The front of the Supersonic mounts at a positive 15 degrees. That means that a Bear or Paris 50 degree truck will run at 65 degrees. A quite high starting place for sure, but a high degree front with soft bushings will pump super easily. It will also result in a more front-weighted pump on your LDP longboard. This is ideal if the P stands for pushing AND pumping, especially. If you’re looking to dial it down a little, a truck in the 40-45 degree range will be a little more forgiving for all-out pushing speeds, while still netting a high angle around 55-60 degrees for efficient pumping.
The deck features a mild camber between the drops and incredibly tight curvature, considering the required curves necessary to make this geometry work. And we integrate very mild versions of our crescent drops in all curvature points (even the down-curve of the de-wedged back end!) on this deck, making them stronger than boards of the past and allowing us to control where the board flexes. Our concave is mellow, as it should be, so that you’re comfortable no matter what distance you’re skating. But the curves are subtle and strong, and there are no true flat spots on the board anywhere, resulting in superb board feel.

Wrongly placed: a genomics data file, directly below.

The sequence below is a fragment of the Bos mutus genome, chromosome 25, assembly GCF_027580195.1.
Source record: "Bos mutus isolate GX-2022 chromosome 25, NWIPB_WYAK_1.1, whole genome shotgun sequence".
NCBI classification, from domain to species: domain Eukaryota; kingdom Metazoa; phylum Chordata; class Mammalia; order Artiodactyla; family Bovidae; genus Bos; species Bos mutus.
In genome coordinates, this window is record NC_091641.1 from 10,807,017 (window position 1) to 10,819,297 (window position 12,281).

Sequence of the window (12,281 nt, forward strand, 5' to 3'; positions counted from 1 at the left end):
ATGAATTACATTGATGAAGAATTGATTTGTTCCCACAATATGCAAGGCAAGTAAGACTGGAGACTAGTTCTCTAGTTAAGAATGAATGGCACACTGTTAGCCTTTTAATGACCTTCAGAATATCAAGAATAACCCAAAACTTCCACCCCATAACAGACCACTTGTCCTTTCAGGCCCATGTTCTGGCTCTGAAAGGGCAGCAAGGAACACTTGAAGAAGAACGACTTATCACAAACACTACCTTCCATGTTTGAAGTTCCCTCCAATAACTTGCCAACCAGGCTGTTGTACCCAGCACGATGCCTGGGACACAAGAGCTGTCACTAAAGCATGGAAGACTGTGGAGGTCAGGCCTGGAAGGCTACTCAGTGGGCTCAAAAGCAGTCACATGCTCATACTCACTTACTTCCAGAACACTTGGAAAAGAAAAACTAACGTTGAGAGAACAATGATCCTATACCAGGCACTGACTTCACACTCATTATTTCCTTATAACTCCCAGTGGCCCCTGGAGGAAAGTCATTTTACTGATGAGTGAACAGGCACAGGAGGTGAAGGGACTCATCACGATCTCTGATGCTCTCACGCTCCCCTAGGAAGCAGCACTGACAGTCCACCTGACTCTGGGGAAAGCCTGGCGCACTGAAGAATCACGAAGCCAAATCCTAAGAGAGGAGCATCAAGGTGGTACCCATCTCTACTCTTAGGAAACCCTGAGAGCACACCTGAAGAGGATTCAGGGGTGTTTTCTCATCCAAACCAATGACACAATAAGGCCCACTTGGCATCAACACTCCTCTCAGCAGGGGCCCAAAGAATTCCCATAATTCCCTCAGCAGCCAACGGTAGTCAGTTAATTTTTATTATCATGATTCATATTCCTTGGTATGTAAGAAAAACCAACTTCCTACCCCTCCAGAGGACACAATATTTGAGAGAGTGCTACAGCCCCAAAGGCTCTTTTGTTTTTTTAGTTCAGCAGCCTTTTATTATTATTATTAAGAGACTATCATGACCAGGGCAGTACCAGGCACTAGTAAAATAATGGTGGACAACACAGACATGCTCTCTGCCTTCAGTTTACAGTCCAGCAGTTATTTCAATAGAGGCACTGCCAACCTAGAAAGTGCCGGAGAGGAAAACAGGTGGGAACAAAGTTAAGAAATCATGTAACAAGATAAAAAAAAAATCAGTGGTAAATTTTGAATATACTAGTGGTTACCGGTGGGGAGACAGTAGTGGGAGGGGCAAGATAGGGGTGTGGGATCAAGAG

The rear of the Supersonic is where even more options come into play. There are two mounting options. Mounting is available on the high, 40-degree angled wedge or on the far rear -17 degree angled tail. The -17 degree rear is obvious enough. We will typically use a lower degree cast truck in this position—either a Paris 43 or a Bear 40. The wedged 40 degree rear is actually designed for a FLIPPED rear truck, netting zero or near zero degrees in the back. The zero degree rear option is incredibly stable for high speed pushing. It is also effective for top-end speeds in pumping, although more effort will be required than when using the conventional -17 degree rear.